Blank slate

I want to buy my first house and paint it fifty shades of grey.  Most people get rid of their IKEA furniture when they move in with someone or buy their condo.  We are finally at that stage and I am so excited.  I’m using the same precision I practice to rid myself of things I do not want, to thoughtfully invest in pieces I actually want to own now.

Furniture shopping with my husband is a constant negotiation.  Ha.  Much like our marriage.  But still I’m pretty forthright when there is no room for discussion.  I think my exact words are usually “that ugly-ass lamp is not coming with us.”  His solution is to always put it in the basement.  If you ever come over to our house you’ll understand why you are not allowed down there.

I am inspired by two schools of interior design because of their warmth: arts and crafts and french country.  These styles look like actual people live in the space and it is not a transient hospital room or airport lounge.  But the reality of making a house functional for a family is that you need clean, minimalist designs with materials that can be easily washed like leather, glass and metal.  Plus, I think Andrew once cited an academic article about the connotations of low cultural capital associated with hoarding.  He’s made his point.

If we’re going with contemporary, which is a melding our tastes, then I am going to work hard to add some humanity to it.  Like with fashion I think rooms look awful when they’re too “done”.  There is always one piece that puts it just over the top and makes it camp.  The most stylish ladies look a bit undone.  Even for the boardroom there is a way to balance your business casual to look like you didn’t come straight from Ann Taylor.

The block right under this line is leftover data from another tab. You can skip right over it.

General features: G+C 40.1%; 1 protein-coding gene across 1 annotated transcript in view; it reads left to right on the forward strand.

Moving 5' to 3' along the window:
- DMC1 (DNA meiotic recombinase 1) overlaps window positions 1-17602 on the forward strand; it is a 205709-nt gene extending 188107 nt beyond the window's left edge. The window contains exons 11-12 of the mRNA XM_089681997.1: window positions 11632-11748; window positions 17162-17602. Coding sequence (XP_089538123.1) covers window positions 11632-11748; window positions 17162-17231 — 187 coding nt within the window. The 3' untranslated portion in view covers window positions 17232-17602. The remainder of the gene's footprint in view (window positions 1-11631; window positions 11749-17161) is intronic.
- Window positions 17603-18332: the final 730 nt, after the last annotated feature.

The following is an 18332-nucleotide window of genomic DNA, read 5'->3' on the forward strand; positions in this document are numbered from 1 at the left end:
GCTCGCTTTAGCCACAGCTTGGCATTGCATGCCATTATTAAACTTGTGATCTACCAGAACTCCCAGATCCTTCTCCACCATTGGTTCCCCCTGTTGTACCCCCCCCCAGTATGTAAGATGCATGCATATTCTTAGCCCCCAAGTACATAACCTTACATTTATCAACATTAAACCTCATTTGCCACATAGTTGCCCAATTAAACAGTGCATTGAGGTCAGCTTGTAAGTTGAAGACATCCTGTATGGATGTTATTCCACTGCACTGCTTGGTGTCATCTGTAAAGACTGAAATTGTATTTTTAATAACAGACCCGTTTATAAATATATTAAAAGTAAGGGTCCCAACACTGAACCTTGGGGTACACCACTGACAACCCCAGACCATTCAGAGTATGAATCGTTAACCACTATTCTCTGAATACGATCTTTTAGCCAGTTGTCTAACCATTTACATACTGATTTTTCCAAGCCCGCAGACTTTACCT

But these design objectives are reliant on us committing to living in a certain place.  One time Andrew mused on how we are not “cottage people.”  Funny thing coming from someone who never had a cottage to run to every weekend in the summer.  But still, we both agreed that we’d rather go to Paris or any other place with museums and restaurants.  I sometimes think that being rooted to one city scares him because we would have to get someone to water our plants or something.

I believe that it was John Green who said, “It is so hard to leave—until you leave.  And then it is the easiest goddamned thing in the world.”  Moving to the States was exhausting not just physically but mentally.  Trying to make sense of all the different bureaucratic circles was harder than taking the MCATS.  But I think in some ways Andrew reveled in it.  During the snow storm last December when half of Toronto had no power, he looked to me and said, “I kind of like this because it means I have to problem-solve.”

We figure we’ll reevaluate things in five years and decide if we just commit and move to Europe.  Some people call it a plan B, we call it an exit strategy.  Furnished apartment, three suitcases, and you’re there.

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2 thoughts on “Blank slate

  1. Loved this E! We talked about this with you when we were there. Just came back from book club at Geri’s and it was really good. We had a fun time and she had lovely food. Apple pieces wrapped in prosciutto and with a bit of brown sugar and heated oven……delicious. She roasted plum tomatoes from St. Jacobs market today and put them in olive oil and a bit of balsamic with fresh herbs. They were served over garlic toasts. She had a cheese platter and crackers and of course, red/green grapes. She also made a cranberry/pecan bundt cake served with 2 different kinds of herbal teas.. We talked about “the All Girls Filling Station Last Reunion” by Fannie Flagg.
    I know this is a format for your blog but I hope you don’t mind me messaging this way. Love, Di

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